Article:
Hemp workshop at TSU in March. (TSU College of Agriculture)

Tennessee State University administrators, faculty, students and alumni will be showcasing the university’s research and other innovative initiatives at the annual event.

TSU President Glenda Glover will kick it off with a ceremony at 10 a.m. in Senate Hearing Room II in the Cordell Hull Building. TSU visitors will have a chance to meet with lawmakers, who will see displays from some of the school’s various colleges and departments on the 8th floor of the building.

Dr. S. Keith Hargrove, dean of TSU’s College of Engineering, said TSU Day at the Capitol is “always an exciting day for TSU.”

“It allows us to display Tennessee’s investment in higher education, and the great things that are happening here at TSU.”

Products made from hemp. (College of Agriculture)

One highlight at this year’s event will be TSU’s nationally recognized hemp research. The university’s College of Agriculture has hosted several workshops on industrial hemp, cannabis plants with little of the chemical that can cause a high.

The College of Agriculture has charged a team of scientists to develop hemp production practices for Tennessee. The research projects include developing hemp nutritional products for human consumption and studying the economic viability of hemp production in Tennessee. Currently, the university is growing and evaluating 10 varieties of hemp.

“TSU wants to be at the forefront of this new interest that’s cropping up across the country,” said Dr. Chandra Reddy, dean of the College of Agriculture. “If it’s ever approved for large scale use, we have some knowledge about it and can work with the farmers.”

Dr. S. Keith Hargrove, dean of TSU’s College of Engineering, talks about life-size robotic tiger designed and built by TSU students at a previous TSU Day at the Capitol. Photo by Lucas Johnson (TSU Media Relations)

In November, several legislators toured TSU’s campus. The lawmakers received briefings and slide presentations from administrators on the university’s 2019 Legislative Priorities for funding consideration by the General Assembly. The priorities included the creation of a STEM Institute.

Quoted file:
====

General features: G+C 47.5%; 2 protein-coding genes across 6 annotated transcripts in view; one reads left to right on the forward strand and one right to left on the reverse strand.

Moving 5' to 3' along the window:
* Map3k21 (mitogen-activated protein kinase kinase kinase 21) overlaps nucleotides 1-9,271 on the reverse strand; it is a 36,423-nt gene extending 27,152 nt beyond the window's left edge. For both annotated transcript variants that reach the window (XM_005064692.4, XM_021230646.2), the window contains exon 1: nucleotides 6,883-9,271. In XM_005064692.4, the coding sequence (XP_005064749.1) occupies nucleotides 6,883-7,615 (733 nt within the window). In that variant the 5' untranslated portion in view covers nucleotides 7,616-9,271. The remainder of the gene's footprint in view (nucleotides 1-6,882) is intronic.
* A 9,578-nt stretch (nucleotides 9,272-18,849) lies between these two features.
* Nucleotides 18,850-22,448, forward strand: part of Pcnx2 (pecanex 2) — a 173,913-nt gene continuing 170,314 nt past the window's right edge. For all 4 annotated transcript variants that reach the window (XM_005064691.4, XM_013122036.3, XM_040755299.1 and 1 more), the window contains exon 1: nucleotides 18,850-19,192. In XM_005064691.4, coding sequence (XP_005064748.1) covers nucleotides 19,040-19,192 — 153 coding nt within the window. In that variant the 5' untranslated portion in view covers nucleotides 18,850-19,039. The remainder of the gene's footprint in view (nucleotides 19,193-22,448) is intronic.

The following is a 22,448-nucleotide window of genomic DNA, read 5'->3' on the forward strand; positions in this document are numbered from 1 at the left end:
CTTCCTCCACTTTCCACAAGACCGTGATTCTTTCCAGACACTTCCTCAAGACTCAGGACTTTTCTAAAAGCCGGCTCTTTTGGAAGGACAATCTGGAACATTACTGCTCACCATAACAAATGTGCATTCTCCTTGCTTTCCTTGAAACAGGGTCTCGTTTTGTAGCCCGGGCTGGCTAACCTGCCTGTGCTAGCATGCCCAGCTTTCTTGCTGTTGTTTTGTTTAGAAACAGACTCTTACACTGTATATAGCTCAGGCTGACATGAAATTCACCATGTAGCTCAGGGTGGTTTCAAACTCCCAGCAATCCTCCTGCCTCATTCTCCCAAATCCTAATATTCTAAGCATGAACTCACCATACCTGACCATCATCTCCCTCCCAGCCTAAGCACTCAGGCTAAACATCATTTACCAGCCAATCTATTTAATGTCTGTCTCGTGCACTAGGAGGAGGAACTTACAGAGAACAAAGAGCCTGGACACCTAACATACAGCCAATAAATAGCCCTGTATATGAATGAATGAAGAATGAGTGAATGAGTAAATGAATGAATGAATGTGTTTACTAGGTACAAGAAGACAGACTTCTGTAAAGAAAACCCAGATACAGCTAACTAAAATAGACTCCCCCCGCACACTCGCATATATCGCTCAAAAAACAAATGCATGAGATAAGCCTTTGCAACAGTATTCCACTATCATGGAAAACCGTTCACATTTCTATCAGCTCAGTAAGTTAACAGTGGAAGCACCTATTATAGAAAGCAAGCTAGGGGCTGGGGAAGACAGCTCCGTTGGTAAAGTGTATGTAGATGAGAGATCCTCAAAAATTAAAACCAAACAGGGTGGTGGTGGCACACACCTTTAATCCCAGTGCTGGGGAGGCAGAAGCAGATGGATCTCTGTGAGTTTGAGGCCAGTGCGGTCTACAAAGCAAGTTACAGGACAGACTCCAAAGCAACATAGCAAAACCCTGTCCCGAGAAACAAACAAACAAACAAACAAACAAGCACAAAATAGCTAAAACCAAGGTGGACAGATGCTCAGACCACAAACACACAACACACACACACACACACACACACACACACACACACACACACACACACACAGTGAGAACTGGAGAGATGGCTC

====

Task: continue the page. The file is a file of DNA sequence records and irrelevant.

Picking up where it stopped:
“With the heightened demand for diversification in the STEM work force, an institute would provide research, professional development and training in recruiting and retaining minorities in STEM programs in Tennessee and nationally,” said Dr. Lesia Crumpton-Young, vice president for Research and Institutional Advancement.

Rep. Harold Love, Jr., whose district includes TSU, said he hopes young people attending this year’s TSU Day at the Capitol will become more interested in the legislative process, and even try to have a voice in policymaking.

“When we talk about active citizen engagement and forming policy, this is a prime example of what we would like to see from all of our students at colleges and universities across the state,” said Love, a TSU alum. “This is what citizens are supposed to do, come down and be actively involved in policy formulation when laws are being passed or proposals considered.”

 

Department of Media Relations

Tennessee State University
3500 John Merritt Boulevard
Nashville, Tennessee 37209
615.963.5331

About Tennessee State University

With more than 7,000 students, Tennessee State University is Nashville’s only public university, and is a comprehensive, urban, co-educational, land-grant university offering 38 bachelor’s degree programs, 24 master’s degree programs and seven doctoral degrees. TSU has earned a top 20 ranking for Historically Black Colleges and Universities according to U.S. News and World Report, and rated as one of the top universities in the country by Washington Monthly for social mobility, research and community service. Founded in 1912, Tennessee State University celebrated 100 years in Nashville during 2012. Visit the University online at tnstate.edu.